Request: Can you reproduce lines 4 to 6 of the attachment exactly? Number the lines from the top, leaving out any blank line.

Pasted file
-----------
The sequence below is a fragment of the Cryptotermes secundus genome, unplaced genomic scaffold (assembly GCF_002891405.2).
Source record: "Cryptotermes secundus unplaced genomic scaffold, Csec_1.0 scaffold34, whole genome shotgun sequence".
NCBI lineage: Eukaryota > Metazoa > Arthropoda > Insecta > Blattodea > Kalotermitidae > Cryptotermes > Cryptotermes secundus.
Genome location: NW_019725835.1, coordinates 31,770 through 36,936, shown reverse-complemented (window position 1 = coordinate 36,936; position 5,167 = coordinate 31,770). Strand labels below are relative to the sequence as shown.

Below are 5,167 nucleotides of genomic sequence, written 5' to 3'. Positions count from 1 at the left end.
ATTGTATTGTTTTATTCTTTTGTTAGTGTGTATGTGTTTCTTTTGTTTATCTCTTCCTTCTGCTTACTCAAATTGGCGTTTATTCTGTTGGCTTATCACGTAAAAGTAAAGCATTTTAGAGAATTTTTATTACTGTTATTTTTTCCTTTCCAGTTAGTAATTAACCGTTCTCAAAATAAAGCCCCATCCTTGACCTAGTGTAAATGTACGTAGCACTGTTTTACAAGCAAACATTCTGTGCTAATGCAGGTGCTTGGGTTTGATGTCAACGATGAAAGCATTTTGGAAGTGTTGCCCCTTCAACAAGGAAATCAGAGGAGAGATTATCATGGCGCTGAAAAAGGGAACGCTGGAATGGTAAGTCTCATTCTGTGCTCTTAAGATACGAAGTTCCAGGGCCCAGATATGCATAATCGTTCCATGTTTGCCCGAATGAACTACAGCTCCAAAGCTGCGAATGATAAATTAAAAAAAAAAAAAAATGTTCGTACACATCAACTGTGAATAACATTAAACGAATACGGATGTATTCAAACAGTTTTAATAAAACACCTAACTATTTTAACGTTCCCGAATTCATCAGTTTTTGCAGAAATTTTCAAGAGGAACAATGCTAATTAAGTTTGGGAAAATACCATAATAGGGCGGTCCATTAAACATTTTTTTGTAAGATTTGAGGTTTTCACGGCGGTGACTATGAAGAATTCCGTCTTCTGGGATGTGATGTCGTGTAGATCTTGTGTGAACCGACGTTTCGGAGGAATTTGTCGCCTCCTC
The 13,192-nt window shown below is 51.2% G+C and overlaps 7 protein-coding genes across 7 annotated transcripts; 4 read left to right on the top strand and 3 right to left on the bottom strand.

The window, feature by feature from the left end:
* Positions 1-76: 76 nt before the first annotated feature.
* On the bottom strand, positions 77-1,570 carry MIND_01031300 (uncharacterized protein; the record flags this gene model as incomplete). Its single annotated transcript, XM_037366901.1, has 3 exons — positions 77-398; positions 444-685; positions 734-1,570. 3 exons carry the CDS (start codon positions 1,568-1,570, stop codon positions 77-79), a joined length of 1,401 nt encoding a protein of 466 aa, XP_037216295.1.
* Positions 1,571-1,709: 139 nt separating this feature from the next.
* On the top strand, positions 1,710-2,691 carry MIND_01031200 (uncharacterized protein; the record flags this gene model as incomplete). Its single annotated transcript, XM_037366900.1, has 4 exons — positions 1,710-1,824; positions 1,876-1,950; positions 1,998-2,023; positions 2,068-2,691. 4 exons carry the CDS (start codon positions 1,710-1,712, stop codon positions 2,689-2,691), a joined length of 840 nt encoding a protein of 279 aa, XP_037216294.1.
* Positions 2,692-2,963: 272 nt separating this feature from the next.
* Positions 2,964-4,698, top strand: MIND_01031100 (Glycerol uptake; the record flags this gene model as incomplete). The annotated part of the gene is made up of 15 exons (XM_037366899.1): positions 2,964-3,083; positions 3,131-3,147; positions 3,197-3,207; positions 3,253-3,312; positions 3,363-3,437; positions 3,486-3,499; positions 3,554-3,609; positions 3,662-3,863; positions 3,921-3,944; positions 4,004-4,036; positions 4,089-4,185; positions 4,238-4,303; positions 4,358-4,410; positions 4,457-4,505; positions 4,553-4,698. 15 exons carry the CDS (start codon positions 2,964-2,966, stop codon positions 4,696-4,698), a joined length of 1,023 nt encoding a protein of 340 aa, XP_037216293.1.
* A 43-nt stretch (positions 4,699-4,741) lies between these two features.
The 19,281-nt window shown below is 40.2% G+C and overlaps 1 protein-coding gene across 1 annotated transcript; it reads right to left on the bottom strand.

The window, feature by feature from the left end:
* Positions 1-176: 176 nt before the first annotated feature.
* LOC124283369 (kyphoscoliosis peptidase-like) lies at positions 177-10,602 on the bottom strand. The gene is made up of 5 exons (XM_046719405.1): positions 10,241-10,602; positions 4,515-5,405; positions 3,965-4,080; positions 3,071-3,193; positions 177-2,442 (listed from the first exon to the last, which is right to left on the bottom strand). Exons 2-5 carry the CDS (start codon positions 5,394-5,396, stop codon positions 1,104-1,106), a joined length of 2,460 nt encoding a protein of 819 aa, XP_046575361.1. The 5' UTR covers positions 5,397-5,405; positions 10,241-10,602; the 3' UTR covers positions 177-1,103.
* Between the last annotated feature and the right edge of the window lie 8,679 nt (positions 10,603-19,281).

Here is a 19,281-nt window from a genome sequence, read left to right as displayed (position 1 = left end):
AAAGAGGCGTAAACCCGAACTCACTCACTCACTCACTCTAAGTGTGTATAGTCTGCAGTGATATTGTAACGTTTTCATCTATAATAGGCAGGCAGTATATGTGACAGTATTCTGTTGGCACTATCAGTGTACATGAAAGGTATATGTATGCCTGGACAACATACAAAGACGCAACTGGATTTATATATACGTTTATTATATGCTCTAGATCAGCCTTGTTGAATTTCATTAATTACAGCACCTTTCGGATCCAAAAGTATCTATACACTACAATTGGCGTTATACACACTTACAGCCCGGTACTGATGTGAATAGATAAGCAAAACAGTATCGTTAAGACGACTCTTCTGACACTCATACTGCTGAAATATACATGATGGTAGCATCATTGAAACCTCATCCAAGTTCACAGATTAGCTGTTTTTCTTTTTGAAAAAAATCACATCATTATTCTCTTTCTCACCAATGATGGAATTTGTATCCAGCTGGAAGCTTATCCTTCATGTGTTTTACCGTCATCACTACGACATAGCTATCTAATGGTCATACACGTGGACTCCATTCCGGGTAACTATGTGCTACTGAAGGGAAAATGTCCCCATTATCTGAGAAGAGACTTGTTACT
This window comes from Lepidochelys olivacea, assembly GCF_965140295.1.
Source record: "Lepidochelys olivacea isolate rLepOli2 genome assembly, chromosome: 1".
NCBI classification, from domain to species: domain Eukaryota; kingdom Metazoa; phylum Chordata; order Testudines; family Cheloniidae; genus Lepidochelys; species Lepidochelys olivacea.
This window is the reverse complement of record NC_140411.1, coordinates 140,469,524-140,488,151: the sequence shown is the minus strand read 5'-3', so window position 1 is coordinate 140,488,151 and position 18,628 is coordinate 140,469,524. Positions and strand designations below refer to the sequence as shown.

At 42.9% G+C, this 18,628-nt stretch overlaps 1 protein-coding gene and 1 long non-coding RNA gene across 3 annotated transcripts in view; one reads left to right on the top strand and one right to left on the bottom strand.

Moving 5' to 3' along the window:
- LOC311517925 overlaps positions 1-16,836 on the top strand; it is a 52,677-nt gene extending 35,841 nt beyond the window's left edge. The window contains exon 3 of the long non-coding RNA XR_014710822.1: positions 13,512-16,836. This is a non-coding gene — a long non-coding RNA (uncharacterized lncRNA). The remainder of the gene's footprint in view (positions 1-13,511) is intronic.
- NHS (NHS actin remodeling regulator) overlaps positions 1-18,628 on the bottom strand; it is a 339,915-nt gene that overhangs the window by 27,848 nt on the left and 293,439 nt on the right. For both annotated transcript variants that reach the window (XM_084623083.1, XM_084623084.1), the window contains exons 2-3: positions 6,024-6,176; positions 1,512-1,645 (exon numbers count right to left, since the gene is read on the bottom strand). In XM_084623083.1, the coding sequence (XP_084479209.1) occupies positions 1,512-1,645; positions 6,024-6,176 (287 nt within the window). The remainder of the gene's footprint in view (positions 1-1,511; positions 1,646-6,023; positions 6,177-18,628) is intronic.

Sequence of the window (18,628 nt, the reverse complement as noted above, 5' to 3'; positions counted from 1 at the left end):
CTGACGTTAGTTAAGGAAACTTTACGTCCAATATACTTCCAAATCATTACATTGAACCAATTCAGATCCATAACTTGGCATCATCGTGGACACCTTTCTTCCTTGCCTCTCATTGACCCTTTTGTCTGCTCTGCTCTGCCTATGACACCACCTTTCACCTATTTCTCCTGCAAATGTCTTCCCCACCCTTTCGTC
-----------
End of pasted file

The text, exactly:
Genome location: NW_019725835.1, coordinates 31,770 through 36,936, shown reverse-complemented (window position 1 = coordinate 36,936; position 5,167 = coordinate 31,770). Strand labels below are relative to the sequence as shown.

Below are 5,167 nucleotides of genomic sequence, written 5' to 3'. Positions count from 1 at the left end.
ATTGTATTGTTTTATTCTTTTGTTAGTGTGTATGTGTTTCTTTTGTTTATCTCTTCCTTCTGCTTACTCAAATTGGCGTTTATTCTGTTGGCTTATCACGTAAAAGTAAAGCATTTTAGAGAATTTTTATTACTGTTATTTTTTCCTTTCCAGTTAGTAATTAACCGTTCTCAAAATAAAGCCCCATCCTTGACCTAGTGTAAATGTACGTAGCACTGTTTTACAAGCAAACATTCTGTGCTAATGCAGGTGCTTGGGTTTGATGTCAACGATGAAAGCATTTTGGAAGTGTTGCCCCTTCAACAAGGAAATCAGAGGAGAGATTATCATGGCGCTGAAAAAGGGAACGCTGGAATGGTAAGTCTCATTCTGTGCTCTTAAGATACGAAGTTCCAGGGCCCAGATATGCATAATCGTTCCATGTTTGCCCGAATGAACTACAGCTCCAAAGCTGCGAATGATAAATTAAAAAAAAAAAAAAATGTTCGTACACATCAACTGTGAATAACATTAAACGAATACGGATGTATTCAAACAGTTTTAATAAAACACCTAACTATTTTAACGTTCCCGAATTCATCAGTTTTTGCAGAAATTTTCAAGAGGAACAATGCTAATTAAGTTTGGGAAAATACCATAATAGGGCGGTCCATTAAACATTTTTTTGTAAGATTTGAGGTTTTCACGGCGGTGACTATGAAGAATTCCGTCTTCTGGGATGTGATGTCGTGTAGATCTTGTGTGAACCGACGTTTCGGAGGAATTTGTCGCCTCCTC